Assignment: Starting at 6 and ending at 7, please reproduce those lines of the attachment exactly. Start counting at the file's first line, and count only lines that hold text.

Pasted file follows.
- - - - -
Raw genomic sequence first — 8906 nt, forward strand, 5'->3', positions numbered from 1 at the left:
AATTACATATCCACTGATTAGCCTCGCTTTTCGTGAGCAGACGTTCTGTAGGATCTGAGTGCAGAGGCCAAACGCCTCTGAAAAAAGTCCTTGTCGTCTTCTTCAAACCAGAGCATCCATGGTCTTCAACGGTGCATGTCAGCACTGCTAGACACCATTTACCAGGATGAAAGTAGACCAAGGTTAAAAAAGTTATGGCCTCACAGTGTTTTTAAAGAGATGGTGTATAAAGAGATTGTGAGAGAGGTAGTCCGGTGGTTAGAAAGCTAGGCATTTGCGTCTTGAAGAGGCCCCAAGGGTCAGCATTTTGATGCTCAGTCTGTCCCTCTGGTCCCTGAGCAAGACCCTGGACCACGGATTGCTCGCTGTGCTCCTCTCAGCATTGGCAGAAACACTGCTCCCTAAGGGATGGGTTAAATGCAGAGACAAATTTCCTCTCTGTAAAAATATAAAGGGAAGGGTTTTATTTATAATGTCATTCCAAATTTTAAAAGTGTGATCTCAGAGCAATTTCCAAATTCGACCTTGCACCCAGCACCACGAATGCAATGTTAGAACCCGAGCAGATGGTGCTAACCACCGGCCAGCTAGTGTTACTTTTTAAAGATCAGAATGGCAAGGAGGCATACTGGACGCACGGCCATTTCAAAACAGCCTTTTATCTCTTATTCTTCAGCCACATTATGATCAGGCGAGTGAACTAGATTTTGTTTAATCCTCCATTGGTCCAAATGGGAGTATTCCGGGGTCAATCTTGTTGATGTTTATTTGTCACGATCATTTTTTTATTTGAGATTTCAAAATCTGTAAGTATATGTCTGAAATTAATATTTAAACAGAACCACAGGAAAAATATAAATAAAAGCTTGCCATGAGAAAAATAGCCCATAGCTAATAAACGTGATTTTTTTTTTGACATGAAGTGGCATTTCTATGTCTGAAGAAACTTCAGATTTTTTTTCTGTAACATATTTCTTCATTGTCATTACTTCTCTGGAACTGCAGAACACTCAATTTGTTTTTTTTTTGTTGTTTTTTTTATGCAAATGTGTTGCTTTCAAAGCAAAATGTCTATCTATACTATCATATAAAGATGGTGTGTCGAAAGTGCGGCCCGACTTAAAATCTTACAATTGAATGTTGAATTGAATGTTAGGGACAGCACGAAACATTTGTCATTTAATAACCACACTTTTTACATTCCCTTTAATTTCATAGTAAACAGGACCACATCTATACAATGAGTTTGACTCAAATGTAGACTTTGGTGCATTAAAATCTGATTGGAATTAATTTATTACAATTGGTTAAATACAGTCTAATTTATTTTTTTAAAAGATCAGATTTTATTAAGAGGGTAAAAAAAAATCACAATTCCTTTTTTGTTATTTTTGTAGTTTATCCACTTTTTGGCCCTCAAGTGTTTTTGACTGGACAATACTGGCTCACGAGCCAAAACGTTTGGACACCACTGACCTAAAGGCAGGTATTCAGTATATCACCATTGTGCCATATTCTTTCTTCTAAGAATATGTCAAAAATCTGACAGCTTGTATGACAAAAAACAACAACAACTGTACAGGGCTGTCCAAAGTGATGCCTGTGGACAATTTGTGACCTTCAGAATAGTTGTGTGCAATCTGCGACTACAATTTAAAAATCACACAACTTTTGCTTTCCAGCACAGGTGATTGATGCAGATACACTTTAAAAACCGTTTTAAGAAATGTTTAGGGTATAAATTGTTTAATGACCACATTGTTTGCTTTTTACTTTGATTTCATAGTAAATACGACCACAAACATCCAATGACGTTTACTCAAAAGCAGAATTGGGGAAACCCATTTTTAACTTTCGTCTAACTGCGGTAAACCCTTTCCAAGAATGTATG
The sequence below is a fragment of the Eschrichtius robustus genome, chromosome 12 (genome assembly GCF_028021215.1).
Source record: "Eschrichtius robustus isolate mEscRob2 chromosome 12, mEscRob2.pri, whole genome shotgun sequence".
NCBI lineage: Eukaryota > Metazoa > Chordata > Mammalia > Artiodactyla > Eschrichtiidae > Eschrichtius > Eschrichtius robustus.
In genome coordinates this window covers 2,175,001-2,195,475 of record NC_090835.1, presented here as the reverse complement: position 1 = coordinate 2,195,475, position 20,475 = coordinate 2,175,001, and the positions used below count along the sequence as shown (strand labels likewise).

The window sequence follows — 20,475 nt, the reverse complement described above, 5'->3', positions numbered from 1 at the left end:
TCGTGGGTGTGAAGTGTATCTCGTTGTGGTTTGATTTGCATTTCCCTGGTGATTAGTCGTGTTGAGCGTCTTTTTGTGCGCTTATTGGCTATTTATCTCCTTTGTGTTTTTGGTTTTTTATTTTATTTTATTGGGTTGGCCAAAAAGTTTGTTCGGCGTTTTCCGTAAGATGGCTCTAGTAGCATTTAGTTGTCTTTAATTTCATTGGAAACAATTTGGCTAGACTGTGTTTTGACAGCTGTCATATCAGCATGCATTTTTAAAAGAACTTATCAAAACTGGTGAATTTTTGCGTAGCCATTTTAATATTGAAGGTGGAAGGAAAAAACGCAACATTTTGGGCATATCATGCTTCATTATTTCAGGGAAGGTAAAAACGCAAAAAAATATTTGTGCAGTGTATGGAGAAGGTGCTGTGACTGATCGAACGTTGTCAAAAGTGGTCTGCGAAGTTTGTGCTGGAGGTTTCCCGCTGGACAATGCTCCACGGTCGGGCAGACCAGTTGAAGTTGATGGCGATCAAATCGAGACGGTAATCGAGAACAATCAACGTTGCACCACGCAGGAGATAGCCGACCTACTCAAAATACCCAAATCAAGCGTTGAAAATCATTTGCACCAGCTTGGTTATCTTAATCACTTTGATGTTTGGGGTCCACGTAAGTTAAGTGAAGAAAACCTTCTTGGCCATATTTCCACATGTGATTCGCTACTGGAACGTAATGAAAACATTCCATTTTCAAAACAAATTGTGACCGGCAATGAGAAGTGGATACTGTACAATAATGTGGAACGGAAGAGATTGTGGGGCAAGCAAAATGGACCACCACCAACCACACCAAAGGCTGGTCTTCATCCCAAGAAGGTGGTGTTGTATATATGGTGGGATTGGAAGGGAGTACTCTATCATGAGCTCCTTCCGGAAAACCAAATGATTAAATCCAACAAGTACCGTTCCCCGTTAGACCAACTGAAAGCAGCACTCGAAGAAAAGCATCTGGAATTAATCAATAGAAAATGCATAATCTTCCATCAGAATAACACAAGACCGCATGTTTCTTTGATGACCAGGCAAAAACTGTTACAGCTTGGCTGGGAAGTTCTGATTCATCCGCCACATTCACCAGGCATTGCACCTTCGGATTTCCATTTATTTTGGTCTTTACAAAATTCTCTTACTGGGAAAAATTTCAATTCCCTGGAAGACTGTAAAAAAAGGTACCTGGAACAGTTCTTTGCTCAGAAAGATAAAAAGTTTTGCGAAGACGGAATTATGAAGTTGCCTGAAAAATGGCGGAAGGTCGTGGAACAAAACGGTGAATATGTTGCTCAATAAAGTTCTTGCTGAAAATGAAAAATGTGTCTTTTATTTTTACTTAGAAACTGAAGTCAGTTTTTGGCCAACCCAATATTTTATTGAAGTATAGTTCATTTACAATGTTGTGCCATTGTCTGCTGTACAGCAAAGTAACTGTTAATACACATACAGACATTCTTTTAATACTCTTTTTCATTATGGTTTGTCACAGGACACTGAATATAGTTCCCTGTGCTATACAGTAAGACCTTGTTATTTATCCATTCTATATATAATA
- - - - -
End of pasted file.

In genome coordinates this window covers 2,175,001-2,195,475 of record NC_090835.1, presented here as the reverse complement: position 1 = coordinate 2,195,475, position 20,475 = coordinate 2,175,001, and the positions used below count along the sequence as shown (strand labels likewise).

The window sequence follows — 20,475 nt, the reverse complement described above, 5'->3', positions numbered from 1 at the left end: